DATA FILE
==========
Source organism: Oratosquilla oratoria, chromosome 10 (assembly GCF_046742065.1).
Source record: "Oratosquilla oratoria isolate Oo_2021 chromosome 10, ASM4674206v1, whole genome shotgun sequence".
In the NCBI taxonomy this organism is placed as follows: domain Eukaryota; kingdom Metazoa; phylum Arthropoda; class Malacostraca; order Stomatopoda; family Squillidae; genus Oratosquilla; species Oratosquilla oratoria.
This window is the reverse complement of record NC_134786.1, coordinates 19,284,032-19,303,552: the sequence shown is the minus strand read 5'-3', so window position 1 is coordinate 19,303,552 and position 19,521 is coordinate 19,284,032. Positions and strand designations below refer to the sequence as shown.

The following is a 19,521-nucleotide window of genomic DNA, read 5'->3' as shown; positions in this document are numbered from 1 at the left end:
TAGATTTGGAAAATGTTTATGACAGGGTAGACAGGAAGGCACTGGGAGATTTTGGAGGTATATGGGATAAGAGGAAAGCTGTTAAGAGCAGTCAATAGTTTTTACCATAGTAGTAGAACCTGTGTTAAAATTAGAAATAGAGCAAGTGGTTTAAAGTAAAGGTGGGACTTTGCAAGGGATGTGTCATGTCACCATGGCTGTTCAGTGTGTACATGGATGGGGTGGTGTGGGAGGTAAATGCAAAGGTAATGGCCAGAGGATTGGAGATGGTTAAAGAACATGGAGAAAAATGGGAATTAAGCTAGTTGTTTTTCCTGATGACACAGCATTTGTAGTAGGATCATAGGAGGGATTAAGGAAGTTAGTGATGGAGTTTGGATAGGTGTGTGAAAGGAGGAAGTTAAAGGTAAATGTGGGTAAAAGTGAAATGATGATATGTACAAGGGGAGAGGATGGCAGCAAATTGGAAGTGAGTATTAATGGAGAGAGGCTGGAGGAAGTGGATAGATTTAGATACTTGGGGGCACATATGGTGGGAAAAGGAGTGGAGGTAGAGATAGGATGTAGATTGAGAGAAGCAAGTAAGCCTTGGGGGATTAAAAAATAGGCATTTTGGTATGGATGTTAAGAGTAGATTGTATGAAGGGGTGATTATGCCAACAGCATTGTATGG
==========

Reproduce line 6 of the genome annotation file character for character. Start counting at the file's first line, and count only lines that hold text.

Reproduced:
TAGATTTGGAAAATGTTTATGACAGGGTAGACAGGAAGGCACTGGGAGATTTTGGAGGTATATGGGATAAGAGGAAAGCTGTTAAGAGCAGTCAATAGTTTTTACCATAGTAGTAGAACCTGTGTTAAAATTAGAAATAGAGCAAGTGGTTTAAAGTAAAGGTGGGACTTTGCAAGGGATGTGTCATGTCACCATGGCTGTTCAGTGTGTACATGGATGGGGTGGTGTGGGAGGTAAATGCAAAGGTAATGGCCAGAGGATTGGAGATGGTTAAAGAACATGGAGAAAAATGGGAATTAAGCTAGTTGTTTTTCCTGATGACACAGCATTTGTAGTAGGATCATAGGAGGGATTAAGGAAGTTAGTGATGGAGTTTGGATAGGTGTGTGAAAGGAGGAAGTTAAAGGTAAATGTGGGTAAAAGTGAAATGATGATATGTACAAGGGGAGAGGATGGCAGCAAATTGGAAGTGAGTATTAATGGAGAGAGGCTGGAGGAAGTGGATAGATTTAGATACTTGGGGGCACATATGGTGGGAAAAGGAGTGGAGGTAGAGATAGGATGTAGATTGAGAGAAGCAAGTAAGCCTTGGGGGATTAAAAAATAGGCATTTTGGTATGGATGTTAAGAGTAGATTGTATGAAGGGGTGATTATGCCAACAGCATTGTATGG